On August 30, 2023, the U.S. Copyright Office published a Notice of inquiry and request for comment in the Federal Register (the "Notice"), seeking input from the public on various copyright law and policy issues relating to generative artificial intelligence. Written comments are due to the Copyright Office by October 18, 2023, while written replies are due no later than November 15, 2023.

According to the Notice, the widespread adoption and use of generative AI technologies – tools that produce text, images, videos, and audio – have raised a number of pressing questions about the future of creative rights, content creation and use, and the copyright system more generally. In recent years, content creators have begun to submit applications to register works containing varying degrees of AI-generated materials, while copyright owners have brought infringement lawsuits against companies that are developing or utilizing generative AI based on the training process for, and outputs derived from, generative AI systems. You can read more about some of these issues and lawsuits here and here. Based on information the Copyright Office receives in response to the Notice, it intends to advise Congress by offering a summary of the current state of the law, identifying unresolved legal and policy issues, and evaluating whether new legislation is warranted.

As part of its Notice, the Copyright Office seeks public comment on four general topics:

  • The Use of Copyrighted Works to Train AI Models: This category includes questions on whether permission by and/or compensation for copyright owners is or should be required when their works are included in AI datasets for training AI models; what kinds of payment systems are feasible and effective for works included in AI training models; and what obligations, if any, should there be to notify copyright owners that their works have been used to train AI models.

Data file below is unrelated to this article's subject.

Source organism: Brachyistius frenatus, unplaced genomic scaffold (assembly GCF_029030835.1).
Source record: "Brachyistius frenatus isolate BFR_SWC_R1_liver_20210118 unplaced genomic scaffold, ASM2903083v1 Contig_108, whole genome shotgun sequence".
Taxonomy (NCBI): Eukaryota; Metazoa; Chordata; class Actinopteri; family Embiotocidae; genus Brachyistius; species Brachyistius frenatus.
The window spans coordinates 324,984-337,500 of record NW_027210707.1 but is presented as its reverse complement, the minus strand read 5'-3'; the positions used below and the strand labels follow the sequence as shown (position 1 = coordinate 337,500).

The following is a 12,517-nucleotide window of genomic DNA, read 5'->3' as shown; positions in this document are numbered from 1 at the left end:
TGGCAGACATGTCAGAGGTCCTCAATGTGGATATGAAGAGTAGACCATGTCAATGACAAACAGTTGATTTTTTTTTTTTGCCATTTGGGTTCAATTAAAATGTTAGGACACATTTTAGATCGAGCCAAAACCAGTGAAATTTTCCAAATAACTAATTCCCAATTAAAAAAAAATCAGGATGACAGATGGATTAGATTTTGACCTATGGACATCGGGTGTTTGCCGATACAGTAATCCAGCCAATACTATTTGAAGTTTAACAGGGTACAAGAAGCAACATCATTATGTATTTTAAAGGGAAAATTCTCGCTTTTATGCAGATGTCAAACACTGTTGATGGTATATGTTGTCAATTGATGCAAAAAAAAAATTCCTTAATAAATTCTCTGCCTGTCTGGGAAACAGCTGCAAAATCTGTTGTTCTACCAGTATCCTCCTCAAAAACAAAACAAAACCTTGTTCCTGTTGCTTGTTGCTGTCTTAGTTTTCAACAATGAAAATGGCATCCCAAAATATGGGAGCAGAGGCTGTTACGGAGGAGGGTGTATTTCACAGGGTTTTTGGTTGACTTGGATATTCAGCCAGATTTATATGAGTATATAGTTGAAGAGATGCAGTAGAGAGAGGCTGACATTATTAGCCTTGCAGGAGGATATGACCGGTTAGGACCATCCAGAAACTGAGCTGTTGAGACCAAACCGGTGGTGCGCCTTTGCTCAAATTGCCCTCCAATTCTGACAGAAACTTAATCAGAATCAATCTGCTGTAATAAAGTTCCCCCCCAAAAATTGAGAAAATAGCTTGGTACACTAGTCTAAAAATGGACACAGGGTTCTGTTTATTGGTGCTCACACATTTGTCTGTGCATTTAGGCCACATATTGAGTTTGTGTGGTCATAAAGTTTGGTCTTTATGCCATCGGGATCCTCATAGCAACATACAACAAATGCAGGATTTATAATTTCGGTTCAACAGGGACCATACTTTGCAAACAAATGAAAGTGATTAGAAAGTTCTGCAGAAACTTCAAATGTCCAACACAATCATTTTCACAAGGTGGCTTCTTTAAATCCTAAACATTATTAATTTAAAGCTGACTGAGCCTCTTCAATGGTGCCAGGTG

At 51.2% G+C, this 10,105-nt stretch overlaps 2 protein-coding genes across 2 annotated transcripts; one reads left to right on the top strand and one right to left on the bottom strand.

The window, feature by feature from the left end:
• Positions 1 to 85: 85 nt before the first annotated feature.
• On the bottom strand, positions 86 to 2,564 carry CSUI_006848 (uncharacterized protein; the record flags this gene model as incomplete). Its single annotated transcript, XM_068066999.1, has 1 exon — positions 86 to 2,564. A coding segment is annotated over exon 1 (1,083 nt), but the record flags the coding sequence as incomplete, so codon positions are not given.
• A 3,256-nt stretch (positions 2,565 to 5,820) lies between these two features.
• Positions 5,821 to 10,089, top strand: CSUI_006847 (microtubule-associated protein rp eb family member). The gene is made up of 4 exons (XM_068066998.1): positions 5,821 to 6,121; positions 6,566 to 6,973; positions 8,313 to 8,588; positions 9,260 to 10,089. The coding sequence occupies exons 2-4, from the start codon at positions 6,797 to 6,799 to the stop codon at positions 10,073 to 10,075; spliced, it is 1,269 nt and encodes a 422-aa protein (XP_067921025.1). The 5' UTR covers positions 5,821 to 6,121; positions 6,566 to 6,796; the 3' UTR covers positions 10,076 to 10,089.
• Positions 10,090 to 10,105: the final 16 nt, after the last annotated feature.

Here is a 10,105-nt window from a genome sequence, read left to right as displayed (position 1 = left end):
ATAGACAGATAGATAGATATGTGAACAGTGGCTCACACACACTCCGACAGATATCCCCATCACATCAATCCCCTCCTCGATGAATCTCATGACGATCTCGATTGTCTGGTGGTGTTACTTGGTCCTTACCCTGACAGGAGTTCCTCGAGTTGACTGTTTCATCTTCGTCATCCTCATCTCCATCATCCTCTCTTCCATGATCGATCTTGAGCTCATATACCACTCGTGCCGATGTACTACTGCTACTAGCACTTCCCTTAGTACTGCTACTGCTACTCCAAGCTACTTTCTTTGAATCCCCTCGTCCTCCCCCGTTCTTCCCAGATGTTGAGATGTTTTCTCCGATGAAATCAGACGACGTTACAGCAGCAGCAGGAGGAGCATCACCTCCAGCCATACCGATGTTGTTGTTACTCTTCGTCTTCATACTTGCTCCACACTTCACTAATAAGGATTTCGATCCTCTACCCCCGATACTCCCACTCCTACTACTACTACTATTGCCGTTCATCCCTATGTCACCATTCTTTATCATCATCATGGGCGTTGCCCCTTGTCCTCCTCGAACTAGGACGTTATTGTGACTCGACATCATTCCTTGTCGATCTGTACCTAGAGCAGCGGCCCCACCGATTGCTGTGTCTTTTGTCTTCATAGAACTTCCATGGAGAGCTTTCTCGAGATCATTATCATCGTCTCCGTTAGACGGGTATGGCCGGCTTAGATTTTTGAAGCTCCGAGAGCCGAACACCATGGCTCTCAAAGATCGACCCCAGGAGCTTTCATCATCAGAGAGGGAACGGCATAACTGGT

• The Copyrightability of Material Generated Using AI Systems: Discussion points in this category include how to draw the line between human creation and AI-generated content for the purposes of gaining copyright protection given the Office's decision that a work generated entirely by AI with no human input is not copyrightable; what if any circumstances are there where a human using a generative AI system should be considered the author of the material created; and whether the Copyright Clause in the U.S. Constitution warrants copyright protection for AI-generated materials.
  • The Potential Liability for Infringing Works Using AI Systems: Pending areas of discussion include whether the substantial similarity test is adequate to address claims of infringement based on outputs from a generative AI system; how copyright owners can prove the elements of copying if AI model developers do not keep records of what training materials they use; and how AI-generated outputs implicate the rights of preexisting copyrighted works, such as the right of reproduction or derivative works.
  • The Treatment of Generative AI Outputs that Imitate Human Artists: Open questions include whether there should be protections against prompts for generative AI outputs in the style of a human creator; how legal rights currently apply to AI-generated material that features the name or likeness of a particular person; and whether Congress should create a federal right of publicity that would apply to AI-generated materials.

These are just a few of the questions raised by the Copyright Office, and a full list of questions can be found in the Notice. Members of the public need not respond to each question. Respondents should clearly identify which question or questions they are responding to, provide the factual, legal, or policy basis for their response, and make clear whether they are submitting in their personal capacity or on behalf of an organization or entity that they represent. Responses should be submitted electronically through the regulations.gov system.

DWT will continue to provide updates regarding these and other issues in AI. If you have questions about the notice and comment process, or about the legal or practical implications of generative AI, please contact Jim Rosenfeld, Nicolas Jampol, or Ambika Kumar.